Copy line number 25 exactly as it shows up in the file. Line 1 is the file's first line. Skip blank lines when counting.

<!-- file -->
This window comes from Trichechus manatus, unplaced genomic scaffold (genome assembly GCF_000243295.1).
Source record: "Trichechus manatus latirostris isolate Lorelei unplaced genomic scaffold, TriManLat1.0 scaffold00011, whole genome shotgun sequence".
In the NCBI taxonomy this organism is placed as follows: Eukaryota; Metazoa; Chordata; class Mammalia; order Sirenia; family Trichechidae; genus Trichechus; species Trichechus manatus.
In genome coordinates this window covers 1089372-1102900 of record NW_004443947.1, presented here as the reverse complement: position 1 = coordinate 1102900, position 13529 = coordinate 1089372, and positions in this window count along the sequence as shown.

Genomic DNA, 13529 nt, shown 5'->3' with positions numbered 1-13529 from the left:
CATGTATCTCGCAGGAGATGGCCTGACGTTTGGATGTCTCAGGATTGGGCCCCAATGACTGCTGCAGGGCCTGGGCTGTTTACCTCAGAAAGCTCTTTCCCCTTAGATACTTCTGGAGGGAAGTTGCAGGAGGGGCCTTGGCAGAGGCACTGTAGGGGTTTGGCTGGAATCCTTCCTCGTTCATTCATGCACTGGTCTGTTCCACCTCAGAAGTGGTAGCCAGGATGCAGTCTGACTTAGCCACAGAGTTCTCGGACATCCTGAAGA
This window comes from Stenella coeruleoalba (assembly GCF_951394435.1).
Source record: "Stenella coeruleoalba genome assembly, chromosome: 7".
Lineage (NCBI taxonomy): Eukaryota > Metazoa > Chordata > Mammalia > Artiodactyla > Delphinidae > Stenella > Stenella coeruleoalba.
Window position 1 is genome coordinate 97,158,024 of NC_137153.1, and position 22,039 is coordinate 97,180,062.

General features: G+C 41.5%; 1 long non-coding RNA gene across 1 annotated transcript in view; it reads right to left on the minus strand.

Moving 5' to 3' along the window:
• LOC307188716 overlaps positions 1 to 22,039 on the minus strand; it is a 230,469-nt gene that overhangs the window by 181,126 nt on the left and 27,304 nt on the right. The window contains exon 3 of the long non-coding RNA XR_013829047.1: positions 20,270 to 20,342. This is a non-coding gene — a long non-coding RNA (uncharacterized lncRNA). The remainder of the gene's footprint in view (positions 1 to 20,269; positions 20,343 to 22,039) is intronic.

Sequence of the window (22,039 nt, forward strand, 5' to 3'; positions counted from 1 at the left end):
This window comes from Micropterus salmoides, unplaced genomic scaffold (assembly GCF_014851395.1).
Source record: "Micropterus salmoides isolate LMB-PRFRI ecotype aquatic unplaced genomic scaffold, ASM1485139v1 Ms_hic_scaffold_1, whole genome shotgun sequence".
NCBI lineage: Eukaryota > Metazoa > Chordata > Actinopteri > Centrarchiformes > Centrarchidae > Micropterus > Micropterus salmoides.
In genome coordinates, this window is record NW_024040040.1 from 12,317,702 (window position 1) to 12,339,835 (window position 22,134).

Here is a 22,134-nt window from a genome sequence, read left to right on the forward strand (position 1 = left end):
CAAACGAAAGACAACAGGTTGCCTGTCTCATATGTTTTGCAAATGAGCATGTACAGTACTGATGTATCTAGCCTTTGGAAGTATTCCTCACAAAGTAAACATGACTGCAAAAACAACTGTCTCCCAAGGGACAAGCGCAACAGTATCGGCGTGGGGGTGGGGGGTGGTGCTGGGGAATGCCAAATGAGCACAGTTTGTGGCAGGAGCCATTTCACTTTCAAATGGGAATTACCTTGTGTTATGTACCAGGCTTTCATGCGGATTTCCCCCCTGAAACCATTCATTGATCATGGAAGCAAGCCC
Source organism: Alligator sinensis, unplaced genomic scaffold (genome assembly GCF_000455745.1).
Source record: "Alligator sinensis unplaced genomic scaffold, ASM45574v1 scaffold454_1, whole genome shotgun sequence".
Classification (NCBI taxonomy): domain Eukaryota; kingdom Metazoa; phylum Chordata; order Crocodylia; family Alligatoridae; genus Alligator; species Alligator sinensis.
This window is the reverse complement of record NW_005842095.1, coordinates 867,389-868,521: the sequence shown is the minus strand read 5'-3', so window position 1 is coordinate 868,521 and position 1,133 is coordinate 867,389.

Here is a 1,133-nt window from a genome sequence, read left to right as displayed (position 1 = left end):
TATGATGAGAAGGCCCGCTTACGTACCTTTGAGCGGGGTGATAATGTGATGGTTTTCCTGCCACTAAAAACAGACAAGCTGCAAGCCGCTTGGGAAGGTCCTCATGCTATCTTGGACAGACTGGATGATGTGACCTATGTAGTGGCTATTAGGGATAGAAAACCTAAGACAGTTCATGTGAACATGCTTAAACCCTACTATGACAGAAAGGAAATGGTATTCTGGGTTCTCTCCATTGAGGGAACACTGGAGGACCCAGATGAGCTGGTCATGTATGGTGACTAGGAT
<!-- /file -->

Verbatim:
Here is a 1,133-nt window from a genome sequence, read left to right as displayed (position 1 = left end):